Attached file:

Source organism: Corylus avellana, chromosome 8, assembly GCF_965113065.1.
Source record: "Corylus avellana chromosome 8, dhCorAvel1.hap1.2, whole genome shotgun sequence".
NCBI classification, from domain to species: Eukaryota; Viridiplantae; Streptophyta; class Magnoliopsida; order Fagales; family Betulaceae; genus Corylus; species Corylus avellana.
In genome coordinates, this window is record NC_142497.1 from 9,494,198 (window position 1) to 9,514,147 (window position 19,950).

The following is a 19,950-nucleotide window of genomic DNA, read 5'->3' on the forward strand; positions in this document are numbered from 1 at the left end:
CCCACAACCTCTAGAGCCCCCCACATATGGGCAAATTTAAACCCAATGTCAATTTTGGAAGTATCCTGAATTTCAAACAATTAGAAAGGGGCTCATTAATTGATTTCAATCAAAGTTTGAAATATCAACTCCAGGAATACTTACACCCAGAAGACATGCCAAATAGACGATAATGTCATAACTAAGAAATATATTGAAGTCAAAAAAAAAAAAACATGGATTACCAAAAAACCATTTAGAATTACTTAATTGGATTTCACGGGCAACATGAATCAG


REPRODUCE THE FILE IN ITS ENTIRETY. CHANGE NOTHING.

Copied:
Source organism: Corylus avellana, chromosome 8, assembly GCF_965113065.1.
Source record: "Corylus avellana chromosome 8, dhCorAvel1.hap1.2, whole genome shotgun sequence".
NCBI classification, from domain to species: Eukaryota; Viridiplantae; Streptophyta; class Magnoliopsida; order Fagales; family Betulaceae; genus Corylus; species Corylus avellana.
In genome coordinates, this window is record NC_142497.1 from 9,494,198 (window position 1) to 9,514,147 (window position 19,950).

The following is a 19,950-nucleotide window of genomic DNA, read 5'->3' on the forward strand; positions in this document are numbered from 1 at the left end:
CCCACAACCTCTAGAGCCCCCCACATATGGGCAAATTTAAACCCAATGTCAATTTTGGAAGTATCCTGAATTTCAAACAATTAGAAAGGGGCTCATTAATTGATTTCAATCAAAGTTTGAAATATCAACTCCAGGAATACTTACACCCAGAAGACATGCCAAATAGACGATAATGTCATAACTAAGAAATATATTGAAGTCAAAAAAAAAAAAACATGGATTACCAAAAAACCATTTAGAATTACTTAATTGGATTTCACGGGCAACATGAATCAG